The Chinese government is in the midst of a six-month Intellectual Property Rights Campaign ("IPR Campaign") that could provide some much needed help to businesses struggling with intellectual property ("IP") infringement in China. The IPR Campaign aims to reduce IP violations related to all types of IP, including copyrights, trademarks and patents. Companies that are challenged by IP enforcement issues in the region should take note of this effort; the Chinese government announced in mid-December that Chinese police have uncovered close to 700 IP violations involving approximately $125 million and have arrested nearly 1,600 suspects since the IPR Campaign began. This is, obviously, a small step toward confronting a much larger problem in a booming economy, but it's an important step that signals the Chinese government's increasing resolve to address IP issues.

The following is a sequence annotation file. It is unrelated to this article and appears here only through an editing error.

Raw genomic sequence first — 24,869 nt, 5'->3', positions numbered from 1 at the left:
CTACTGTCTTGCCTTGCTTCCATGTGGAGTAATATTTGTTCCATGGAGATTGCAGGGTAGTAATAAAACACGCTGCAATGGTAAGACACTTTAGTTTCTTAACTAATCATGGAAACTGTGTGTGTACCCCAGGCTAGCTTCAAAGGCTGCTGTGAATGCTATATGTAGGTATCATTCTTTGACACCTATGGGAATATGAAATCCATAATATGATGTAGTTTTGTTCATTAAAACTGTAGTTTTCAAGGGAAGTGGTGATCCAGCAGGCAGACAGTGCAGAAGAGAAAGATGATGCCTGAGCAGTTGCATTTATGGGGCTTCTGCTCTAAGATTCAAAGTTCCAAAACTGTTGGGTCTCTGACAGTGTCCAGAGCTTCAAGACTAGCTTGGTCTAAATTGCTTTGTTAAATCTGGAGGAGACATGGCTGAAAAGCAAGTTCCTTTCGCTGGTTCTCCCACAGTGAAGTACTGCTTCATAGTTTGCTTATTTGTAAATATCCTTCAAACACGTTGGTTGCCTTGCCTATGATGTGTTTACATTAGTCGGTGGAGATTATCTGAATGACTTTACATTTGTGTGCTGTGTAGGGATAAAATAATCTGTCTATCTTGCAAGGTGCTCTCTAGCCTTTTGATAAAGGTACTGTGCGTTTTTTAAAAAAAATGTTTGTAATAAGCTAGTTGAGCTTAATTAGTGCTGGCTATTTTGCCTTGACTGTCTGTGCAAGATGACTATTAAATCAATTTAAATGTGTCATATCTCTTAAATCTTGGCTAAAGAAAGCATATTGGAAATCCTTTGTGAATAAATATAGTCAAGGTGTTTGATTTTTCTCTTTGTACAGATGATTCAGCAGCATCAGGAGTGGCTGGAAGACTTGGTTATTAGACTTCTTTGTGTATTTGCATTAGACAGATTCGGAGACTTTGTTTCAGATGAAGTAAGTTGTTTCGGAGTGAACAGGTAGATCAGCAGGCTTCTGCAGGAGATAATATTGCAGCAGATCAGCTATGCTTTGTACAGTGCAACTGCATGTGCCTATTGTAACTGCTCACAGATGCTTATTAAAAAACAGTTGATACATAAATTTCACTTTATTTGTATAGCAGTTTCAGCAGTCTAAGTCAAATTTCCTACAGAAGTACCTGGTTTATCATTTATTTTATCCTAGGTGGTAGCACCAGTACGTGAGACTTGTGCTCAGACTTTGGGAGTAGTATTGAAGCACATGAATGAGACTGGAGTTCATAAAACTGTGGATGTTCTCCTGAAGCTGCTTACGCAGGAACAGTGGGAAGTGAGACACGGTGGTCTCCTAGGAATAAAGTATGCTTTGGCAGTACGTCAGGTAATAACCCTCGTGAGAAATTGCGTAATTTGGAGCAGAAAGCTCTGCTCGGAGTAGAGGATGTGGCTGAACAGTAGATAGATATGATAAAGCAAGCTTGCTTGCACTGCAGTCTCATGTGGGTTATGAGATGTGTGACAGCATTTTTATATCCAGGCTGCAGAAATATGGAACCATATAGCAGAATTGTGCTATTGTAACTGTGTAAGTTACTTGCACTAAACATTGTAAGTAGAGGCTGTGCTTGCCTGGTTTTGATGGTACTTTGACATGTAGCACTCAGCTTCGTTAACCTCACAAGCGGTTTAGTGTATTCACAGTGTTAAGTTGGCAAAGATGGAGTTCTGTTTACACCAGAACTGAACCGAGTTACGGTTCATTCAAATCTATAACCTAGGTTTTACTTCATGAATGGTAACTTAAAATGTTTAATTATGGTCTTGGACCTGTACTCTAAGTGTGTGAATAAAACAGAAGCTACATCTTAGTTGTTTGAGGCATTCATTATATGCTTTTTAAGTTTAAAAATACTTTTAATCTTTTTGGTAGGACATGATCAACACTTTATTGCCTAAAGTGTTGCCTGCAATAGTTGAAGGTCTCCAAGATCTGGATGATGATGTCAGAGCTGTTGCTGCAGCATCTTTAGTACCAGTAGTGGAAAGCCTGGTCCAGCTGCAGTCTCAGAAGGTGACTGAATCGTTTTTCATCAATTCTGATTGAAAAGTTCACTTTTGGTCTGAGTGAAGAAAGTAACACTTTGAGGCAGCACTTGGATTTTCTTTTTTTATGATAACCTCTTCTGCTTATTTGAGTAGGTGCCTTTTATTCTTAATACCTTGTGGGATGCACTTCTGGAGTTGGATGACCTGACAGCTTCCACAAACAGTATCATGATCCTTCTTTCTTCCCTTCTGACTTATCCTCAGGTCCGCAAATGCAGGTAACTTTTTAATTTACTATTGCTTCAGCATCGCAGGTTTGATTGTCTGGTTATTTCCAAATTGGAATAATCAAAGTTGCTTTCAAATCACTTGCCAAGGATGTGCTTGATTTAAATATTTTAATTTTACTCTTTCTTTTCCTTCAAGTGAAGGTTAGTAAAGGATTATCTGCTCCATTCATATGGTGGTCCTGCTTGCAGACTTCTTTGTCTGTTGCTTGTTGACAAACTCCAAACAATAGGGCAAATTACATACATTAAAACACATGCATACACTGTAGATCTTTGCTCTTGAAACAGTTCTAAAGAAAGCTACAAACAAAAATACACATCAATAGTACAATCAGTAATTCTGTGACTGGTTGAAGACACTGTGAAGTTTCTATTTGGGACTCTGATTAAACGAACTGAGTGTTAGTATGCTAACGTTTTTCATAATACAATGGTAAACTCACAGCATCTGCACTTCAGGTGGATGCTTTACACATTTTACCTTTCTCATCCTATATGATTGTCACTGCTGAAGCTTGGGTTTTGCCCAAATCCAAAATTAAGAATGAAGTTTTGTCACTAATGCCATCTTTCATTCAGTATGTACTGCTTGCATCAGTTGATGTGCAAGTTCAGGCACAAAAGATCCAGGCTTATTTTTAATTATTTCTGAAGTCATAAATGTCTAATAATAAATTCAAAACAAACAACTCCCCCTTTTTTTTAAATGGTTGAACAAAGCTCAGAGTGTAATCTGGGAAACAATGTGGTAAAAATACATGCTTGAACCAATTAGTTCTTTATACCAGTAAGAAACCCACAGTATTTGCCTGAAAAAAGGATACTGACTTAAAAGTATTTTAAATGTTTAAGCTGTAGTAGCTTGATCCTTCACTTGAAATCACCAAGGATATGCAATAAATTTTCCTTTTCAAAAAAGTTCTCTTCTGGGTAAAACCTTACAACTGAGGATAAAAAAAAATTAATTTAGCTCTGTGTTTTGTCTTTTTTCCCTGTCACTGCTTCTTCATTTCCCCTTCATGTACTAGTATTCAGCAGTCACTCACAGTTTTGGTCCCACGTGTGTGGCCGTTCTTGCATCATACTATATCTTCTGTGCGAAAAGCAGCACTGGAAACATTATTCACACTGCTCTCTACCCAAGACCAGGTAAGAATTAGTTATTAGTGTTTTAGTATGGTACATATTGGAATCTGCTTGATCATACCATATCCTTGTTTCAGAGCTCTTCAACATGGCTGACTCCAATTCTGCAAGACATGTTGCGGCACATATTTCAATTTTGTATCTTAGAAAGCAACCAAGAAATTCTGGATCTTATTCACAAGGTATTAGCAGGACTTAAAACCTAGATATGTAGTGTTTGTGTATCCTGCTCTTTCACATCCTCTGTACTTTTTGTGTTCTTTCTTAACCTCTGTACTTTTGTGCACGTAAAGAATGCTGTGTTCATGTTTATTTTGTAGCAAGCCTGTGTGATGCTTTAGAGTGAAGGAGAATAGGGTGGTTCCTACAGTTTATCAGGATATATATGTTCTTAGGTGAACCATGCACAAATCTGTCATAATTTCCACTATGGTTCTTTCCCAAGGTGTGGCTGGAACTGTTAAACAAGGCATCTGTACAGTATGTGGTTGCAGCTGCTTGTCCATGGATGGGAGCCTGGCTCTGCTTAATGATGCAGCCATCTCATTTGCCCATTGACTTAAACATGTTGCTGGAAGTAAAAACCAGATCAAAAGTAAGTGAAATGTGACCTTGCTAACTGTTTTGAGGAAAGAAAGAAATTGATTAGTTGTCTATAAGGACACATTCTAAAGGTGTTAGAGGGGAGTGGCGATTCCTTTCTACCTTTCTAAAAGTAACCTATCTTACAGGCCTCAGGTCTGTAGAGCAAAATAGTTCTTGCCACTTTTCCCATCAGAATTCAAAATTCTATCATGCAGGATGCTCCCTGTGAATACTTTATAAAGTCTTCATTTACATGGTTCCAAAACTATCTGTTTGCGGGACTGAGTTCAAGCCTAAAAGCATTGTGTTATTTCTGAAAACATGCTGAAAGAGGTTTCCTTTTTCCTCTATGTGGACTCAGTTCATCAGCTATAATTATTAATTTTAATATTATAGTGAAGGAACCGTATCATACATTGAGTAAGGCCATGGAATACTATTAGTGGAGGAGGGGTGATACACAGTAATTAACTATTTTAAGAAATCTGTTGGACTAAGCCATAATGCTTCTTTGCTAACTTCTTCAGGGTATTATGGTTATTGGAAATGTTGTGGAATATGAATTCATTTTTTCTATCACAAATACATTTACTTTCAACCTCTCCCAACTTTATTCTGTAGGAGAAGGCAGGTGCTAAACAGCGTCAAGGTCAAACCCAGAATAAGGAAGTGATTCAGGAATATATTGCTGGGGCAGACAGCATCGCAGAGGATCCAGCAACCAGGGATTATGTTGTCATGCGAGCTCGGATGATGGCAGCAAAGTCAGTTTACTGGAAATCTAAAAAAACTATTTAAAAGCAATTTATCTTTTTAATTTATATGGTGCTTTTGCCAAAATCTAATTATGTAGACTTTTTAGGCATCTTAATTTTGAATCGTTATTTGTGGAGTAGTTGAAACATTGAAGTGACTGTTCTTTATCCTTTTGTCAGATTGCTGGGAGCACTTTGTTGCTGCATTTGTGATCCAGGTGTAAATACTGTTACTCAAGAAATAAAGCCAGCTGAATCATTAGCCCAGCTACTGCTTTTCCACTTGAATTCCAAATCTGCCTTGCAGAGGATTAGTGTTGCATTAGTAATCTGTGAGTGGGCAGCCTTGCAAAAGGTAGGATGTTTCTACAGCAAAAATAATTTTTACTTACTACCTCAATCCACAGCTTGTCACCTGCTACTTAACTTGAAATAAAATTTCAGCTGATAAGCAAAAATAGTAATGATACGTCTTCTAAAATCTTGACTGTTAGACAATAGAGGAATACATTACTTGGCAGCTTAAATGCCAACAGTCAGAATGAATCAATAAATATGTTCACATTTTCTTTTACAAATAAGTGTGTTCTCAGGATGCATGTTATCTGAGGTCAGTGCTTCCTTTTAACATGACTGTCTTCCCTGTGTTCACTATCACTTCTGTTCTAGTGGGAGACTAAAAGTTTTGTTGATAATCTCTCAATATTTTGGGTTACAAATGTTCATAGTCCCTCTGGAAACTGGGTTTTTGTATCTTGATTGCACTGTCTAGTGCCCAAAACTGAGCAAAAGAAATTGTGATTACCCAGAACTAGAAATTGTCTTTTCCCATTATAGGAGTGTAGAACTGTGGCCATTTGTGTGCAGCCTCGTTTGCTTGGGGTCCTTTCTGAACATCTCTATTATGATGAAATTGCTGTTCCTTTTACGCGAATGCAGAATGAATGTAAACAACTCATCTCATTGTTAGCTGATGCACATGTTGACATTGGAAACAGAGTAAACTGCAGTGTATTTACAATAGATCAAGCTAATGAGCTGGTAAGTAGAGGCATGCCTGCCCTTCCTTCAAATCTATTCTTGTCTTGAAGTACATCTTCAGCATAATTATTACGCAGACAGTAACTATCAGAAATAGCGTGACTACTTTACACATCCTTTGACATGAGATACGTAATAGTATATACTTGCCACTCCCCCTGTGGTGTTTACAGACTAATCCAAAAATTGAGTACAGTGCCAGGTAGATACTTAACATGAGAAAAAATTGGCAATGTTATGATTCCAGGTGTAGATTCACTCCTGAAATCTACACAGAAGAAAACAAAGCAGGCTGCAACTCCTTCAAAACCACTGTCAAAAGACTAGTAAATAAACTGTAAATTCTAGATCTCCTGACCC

The goals for the IPR Campaign are to reduce IP infringement and the manufacture and sale of shoddy and/or pirated goods. Particular attention is being paid to pirated computer software, books, video games, music, video publications, cell phones, designer fashion and pharmaceutical products. The IPR Campaign is also focused on decreasing IPR violations online, targeting Internet piracy and the sale of pirated and fake goods over the Internet. Companies offering these types of products have the largest opportunity to benefit from the IPR Campaign. The IPR Campaign has already led to enforcement actions involving IP for international companies such as Nike and Louis Vuitton.
The IPR Campaign is the collaborative effort of an array of Chinese agencies targeting IP infringers at the distribution and production levels, and it is particularly focused on repeat and malicious infringers. Chinese Customs, local police and China's Ministry of Culture are all involved. Their efforts have led to the seizure of infringing goods, including on-line games and websites using unauthorized audio and video works, and to criminal liability charges for infringers.
IPR Campaign Continues Through First Quarter
The IPR Campaign is effective through March 2011.
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